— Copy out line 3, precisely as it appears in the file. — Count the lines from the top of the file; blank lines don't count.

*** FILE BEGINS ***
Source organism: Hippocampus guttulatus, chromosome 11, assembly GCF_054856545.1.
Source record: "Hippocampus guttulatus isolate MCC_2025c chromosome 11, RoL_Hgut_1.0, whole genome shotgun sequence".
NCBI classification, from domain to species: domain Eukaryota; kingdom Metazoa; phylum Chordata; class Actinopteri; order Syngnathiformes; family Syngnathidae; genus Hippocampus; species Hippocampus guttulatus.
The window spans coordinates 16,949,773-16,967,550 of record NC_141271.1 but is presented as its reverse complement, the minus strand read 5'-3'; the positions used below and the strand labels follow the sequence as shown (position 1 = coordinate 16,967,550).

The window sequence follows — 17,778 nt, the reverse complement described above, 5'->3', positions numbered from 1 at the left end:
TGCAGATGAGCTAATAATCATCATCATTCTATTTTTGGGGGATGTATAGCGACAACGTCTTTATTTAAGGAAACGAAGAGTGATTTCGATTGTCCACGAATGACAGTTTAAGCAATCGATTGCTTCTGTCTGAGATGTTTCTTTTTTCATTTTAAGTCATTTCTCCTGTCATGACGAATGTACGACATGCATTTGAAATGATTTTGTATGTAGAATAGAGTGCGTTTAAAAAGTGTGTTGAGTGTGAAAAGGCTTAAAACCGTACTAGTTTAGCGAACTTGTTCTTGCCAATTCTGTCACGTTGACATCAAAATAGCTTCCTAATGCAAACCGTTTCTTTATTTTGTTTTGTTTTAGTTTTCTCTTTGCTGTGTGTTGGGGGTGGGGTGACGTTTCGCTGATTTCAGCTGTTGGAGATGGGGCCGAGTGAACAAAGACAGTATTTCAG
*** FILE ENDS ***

NCBI classification, from domain to species: domain Eukaryota; kingdom Metazoa; phylum Chordata; class Actinopteri; order Syngnathiformes; family Syngnathidae; genus Hippocampus; species Hippocampus guttulatus.